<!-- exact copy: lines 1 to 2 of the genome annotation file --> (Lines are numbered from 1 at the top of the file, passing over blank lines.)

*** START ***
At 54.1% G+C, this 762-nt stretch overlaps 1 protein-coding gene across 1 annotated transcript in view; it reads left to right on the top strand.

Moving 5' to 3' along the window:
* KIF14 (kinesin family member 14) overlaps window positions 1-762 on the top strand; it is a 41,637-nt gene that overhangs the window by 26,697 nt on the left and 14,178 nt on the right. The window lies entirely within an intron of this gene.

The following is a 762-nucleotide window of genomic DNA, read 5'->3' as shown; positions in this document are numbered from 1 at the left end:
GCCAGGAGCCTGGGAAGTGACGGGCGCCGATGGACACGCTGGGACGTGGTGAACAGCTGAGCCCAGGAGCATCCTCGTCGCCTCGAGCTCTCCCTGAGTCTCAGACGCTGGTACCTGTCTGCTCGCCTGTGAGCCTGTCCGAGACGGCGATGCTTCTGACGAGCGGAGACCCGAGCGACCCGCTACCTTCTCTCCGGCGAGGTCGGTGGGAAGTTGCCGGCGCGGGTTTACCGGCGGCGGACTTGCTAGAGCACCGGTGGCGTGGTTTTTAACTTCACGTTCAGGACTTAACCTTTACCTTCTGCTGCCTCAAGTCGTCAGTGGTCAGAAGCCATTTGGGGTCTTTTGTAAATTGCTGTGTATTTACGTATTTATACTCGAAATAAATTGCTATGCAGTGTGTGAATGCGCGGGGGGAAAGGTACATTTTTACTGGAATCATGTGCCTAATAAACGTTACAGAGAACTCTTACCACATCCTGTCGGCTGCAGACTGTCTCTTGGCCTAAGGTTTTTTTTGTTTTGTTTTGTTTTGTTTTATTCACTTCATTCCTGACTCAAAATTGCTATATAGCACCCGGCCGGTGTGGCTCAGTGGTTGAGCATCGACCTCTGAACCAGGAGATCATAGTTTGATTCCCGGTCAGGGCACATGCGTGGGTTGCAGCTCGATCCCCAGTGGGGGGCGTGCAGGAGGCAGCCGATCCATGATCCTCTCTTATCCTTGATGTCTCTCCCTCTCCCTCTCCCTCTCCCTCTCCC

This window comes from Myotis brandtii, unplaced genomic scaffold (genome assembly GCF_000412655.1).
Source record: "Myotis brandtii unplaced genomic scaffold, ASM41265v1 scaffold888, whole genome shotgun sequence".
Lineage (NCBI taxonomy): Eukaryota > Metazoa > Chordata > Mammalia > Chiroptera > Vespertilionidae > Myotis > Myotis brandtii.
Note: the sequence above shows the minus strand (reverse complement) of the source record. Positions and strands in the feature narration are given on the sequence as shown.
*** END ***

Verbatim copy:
At 54.1% G+C, this 762-nt stretch overlaps 1 protein-coding gene across 1 annotated transcript in view; it reads left to right on the top strand.

Moving 5' to 3' along the window: